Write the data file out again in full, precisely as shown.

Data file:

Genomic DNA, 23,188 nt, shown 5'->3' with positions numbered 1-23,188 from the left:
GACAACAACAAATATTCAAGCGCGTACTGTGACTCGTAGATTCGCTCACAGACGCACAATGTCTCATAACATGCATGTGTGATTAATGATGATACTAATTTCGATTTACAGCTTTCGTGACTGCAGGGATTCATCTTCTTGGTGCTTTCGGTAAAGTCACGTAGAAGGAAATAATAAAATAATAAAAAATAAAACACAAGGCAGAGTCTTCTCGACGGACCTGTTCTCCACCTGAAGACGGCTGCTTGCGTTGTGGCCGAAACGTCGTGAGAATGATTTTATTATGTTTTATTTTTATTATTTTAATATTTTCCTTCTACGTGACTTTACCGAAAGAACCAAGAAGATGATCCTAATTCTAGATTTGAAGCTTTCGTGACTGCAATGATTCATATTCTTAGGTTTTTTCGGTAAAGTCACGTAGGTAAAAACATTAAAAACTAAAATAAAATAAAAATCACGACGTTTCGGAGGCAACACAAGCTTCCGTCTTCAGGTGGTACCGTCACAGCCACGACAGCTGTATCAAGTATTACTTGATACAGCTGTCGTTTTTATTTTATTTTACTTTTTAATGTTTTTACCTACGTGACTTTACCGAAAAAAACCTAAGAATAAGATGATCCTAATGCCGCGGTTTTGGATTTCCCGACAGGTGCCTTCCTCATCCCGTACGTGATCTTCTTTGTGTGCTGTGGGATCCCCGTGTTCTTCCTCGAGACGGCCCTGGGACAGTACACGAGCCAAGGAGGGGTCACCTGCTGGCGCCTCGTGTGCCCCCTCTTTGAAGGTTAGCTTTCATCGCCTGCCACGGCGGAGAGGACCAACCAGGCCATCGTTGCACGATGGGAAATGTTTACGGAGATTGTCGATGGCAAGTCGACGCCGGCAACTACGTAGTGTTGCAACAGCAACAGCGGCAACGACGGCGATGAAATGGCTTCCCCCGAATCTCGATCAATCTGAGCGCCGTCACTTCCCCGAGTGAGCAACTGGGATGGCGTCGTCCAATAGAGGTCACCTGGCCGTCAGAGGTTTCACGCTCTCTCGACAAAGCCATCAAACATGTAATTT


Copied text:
Genomic DNA, 23,188 nt, shown 5'->3' with positions numbered 1-23,188 from the left:
GACAACAACAAATATTCAAGCGCGTACTGTGACTCGTAGATTCGCTCACAGACGCACAATGTCTCATAACATGCATGTGTGATTAATGATGATACTAATTTCGATTTACAGCTTTCGTGACTGCAGGGATTCATCTTCTTGGTGCTTTCGGTAAAGTCACGTAGAAGGAAATAATAAAATAATAAAAAATAAAACACAAGGCAGAGTCTTCTCGACGGACCTGTTCTCCACCTGAAGACGGCTGCTTGCGTTGTGGCCGAAACGTCGTGAGAATGATTTTATTATGTTTTATTTTTATTATTTTAATATTTTCCTTCTACGTGACTTTACCGAAAGAACCAAGAAGATGATCCTAATTCTAGATTTGAAGCTTTCGTGACTGCAATGATTCATATTCTTAGGTTTTTTCGGTAAAGTCACGTAGGTAAAAACATTAAAAACTAAAATAAAATAAAAATCACGACGTTTCGGAGGCAACACAAGCTTCCGTCTTCAGGTGGTACCGTCACAGCCACGACAGCTGTATCAAGTATTACTTGATACAGCTGTCGTTTTTATTTTATTTTACTTTTTAATGTTTTTACCTACGTGACTTTACCGAAAAAAACCTAAGAATAAGATGATCCTAATGCCGCGGTTTTGGATTTCCCGACAGGTGCCTTCCTCATCCCGTACGTGATCTTCTTTGTGTGCTGTGGGATCCCCGTGTTCTTCCTCGAGACGGCCCTGGGACAGTACACGAGCCAAGGAGGGGTCACCTGCTGGCGCCTCGTGTGCCCCCTCTTTGAAGGTTAGCTTTCATCGCCTGCCACGGCGGAGAGGACCAACCAGGCCATCGTTGCACGATGGGAAATGTTTACGGAGATTGTCGATGGCAAGTCGACGCCGGCAACTACGTAGTGTTGCAACAGCAACAGCGGCAACGACGGCGATGAAATGGCTTCCCCCGAATCTCGATCAATCTGAGCGCCGTCACTTCCCCGAGTGAGCAACTGGGATGGCGTCGTCCAATAGAGGTCACCTGGCCGTCAGAGGTTTCACGCTCTCTCGACAAAGCCATCAAACATGTAATTT